11 April 2019
Fodmaps and Fibre
FODMAPs are short-chain carbohydrates that are poorly absorbed in the small intestine, and continue to the colon where they are fermented.They can produce discomfort in some people due to the gases that are produced through the fermentation process.FODMAP stands for fermentable oligosaccharides, disaccharides, monosaccharides, and polyols. In patients with healthy gut function, many of these FODMAPs are beneficial, and help the growth of healthy gut microbes. In patients with digestive disorders and an imbalance in gut bacteria, they can make symptoms worse.
The FODMAP diet is a diet that removes or minimises the foods that will cause excessive discomfort in the colon for some people.It’s often tried for people with Irritable Bowel Syndrome (IBS).The idea is that if you remove certain foods that ferment strongly and produce a lot of gas in the colon, you can reduce the discomfort.This diet is more popular and more mainstream than diets such as the GAPS diet, and it’s easier to stick with than GAPS for most people.
Many fruits with high levels of fructose are considered FODMAPs.It’s important to remember that high amounts of fructose from fruits and drinks cause an imbalance in gut bacteria in almost everyone, even those that don’t have IBS.If too much fructose is consumed, the small intestine won’t absorb all of the fructose, and some will continue to the colon where it’s fermented.They tend to feed yeasts and unwanted bacteria more than the wanted bacteria.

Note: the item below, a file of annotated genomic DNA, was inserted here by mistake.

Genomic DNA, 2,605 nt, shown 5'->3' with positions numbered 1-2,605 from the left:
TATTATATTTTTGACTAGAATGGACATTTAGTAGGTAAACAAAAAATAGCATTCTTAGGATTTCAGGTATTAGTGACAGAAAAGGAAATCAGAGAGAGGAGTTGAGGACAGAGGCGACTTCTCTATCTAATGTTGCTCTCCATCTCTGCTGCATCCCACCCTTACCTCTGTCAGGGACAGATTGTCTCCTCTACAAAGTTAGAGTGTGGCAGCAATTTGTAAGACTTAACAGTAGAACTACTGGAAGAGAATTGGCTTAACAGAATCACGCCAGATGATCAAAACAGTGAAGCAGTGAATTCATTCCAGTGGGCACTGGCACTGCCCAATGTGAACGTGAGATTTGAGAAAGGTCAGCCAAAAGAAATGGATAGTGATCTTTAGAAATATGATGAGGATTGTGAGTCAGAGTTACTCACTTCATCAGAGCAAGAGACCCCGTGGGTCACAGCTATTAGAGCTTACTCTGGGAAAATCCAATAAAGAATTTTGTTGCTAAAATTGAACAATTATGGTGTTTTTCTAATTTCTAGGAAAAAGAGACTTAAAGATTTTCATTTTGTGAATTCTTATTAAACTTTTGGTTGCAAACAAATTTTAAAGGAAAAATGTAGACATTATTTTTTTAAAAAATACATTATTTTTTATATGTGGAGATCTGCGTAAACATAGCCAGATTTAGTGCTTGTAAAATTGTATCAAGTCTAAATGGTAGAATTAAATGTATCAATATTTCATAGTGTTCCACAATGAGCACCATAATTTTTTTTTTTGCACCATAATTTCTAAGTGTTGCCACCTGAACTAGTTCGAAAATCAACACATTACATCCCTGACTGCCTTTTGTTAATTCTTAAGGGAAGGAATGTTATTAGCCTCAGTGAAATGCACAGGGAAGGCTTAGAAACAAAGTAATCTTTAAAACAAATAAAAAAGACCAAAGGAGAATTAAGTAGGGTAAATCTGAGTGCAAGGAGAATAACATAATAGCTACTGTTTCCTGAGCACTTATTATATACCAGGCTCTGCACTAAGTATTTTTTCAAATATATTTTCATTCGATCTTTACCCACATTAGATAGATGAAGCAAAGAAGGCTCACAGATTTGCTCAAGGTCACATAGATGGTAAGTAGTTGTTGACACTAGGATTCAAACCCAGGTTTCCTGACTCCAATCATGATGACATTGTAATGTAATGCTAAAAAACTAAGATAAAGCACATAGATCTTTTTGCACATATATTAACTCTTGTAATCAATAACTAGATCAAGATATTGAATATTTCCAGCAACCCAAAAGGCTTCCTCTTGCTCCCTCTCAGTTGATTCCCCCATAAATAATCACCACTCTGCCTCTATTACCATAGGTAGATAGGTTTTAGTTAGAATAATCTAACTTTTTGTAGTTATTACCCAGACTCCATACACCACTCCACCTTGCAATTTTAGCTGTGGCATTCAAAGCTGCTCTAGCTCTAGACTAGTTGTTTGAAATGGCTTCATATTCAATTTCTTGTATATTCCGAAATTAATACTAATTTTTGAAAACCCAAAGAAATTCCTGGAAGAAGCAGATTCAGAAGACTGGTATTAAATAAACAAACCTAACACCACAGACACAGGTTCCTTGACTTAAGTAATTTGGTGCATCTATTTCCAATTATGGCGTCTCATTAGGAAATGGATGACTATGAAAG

The FODMAP diet will have some long term benefits, but it won’t be as effective at removing harmful bacteria long term as the GAPS diet.
I agree with the removal of FODMAPs to remove unwanted microbes, but in my opinion, appropriate antimicrobials should be added.
Fibres are components of plants that resist digestion in the small intestine, and reach the colon and act as a prebiotic. This means that fibre feeds bacteria in the colon. They include resistant starch. Cooking and cooling foods (such as potatoes and rice) that are high in starches, can convert those starches into resistance starches that can promote gut health.
Fibres are different from FODMAPs in that they ferment more slowly in the colon, and often require a community of beneficial bacterial species to digest them. Fibres are therefore a key ingredient in your diet when you want to promote beneficial bacteria.
Don't focus on promoting beneficial bacteria initially, when you are in the stage of removing overgrown microbes. The GAPS diet, for instance, eliminates fibres in the initial stages. This is why GAPS is so successful at rebalancing the gut because it’s starving bacteria out. It removes the bacteria that is causing the issues.
In my opinion, for most people, GAPS starves bacteria for too long. We should be removing the unwanted microbes as soon as possible through starving and antimicrobials, then introducing low FODMAP vegetables as quickly as possible. Low FODMAP vegetables will feed the wanted bacteria. As the wanted microbes become more abundant, they regain control of the colon.
Fibre is a crucial component of gut healing. Any diet that restricts fibre should be short term only. There should be a plan to increase fibre when appropriate. If there is discomfort caused by fibre, the objective must be to remove the underlying reason for the discomfort. Fibre is a healthy and important part of the diet but, for some people, fibre restriction may be necessary for the short term.